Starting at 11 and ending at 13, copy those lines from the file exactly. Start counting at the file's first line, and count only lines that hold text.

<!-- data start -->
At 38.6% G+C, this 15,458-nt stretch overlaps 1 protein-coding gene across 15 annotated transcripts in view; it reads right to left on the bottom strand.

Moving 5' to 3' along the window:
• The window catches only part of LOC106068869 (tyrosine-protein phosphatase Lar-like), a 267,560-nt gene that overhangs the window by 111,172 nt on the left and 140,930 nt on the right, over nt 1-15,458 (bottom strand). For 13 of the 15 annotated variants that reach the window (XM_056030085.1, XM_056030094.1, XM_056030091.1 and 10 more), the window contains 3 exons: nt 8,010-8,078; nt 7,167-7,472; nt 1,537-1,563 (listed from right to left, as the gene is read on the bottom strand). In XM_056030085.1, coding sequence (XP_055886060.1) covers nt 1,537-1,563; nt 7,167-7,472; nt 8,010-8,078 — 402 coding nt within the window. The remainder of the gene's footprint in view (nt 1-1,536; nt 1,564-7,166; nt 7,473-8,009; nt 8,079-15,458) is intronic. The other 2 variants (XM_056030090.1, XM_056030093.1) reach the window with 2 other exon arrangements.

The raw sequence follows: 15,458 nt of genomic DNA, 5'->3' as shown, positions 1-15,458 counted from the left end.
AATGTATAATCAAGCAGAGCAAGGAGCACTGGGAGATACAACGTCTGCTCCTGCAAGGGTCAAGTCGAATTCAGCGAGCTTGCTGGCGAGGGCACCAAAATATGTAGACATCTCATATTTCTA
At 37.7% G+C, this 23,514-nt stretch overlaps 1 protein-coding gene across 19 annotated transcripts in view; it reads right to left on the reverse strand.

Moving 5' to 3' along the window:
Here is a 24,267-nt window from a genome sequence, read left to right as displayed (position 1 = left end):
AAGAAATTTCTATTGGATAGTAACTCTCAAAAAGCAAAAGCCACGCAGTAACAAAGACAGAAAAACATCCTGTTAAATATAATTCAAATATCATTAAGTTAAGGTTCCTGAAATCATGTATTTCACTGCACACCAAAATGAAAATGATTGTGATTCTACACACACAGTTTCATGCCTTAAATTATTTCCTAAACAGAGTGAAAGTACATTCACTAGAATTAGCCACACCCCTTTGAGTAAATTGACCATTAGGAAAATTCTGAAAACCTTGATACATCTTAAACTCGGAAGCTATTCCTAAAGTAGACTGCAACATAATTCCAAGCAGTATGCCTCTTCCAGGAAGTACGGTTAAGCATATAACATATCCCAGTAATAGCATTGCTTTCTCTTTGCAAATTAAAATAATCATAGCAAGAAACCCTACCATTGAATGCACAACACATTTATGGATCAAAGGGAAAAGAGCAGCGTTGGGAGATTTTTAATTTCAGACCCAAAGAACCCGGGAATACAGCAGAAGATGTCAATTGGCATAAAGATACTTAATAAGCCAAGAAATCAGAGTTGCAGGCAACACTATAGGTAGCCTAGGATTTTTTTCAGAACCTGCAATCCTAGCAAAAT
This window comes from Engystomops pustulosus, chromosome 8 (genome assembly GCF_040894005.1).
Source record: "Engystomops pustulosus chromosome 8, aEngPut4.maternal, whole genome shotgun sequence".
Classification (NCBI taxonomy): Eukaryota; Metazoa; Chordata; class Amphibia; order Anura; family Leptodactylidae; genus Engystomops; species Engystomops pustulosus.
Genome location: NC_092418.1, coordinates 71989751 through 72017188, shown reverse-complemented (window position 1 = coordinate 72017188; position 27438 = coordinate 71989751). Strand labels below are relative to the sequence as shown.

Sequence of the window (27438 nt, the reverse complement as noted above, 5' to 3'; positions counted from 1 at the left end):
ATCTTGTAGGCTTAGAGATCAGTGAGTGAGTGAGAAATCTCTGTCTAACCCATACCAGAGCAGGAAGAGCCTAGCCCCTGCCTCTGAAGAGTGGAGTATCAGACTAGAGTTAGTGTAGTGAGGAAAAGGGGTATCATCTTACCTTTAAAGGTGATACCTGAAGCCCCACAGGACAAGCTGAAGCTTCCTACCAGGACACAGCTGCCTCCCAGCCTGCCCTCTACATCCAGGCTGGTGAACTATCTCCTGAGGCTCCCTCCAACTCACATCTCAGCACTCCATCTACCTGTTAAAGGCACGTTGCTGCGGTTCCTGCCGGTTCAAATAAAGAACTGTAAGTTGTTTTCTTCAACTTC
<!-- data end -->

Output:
Source record: "Engystomops pustulosus chromosome 8, aEngPut4.maternal, whole genome shotgun sequence".
Classification (NCBI taxonomy): Eukaryota; Metazoa; Chordata; class Amphibia; order Anura; family Leptodactylidae; genus Engystomops; species Engystomops pustulosus.
Genome location: NC_092418.1, coordinates 71989751 through 72017188, shown reverse-complemented (window position 1 = coordinate 72017188; position 27438 = coordinate 71989751). Strand labels below are relative to the sequence as shown.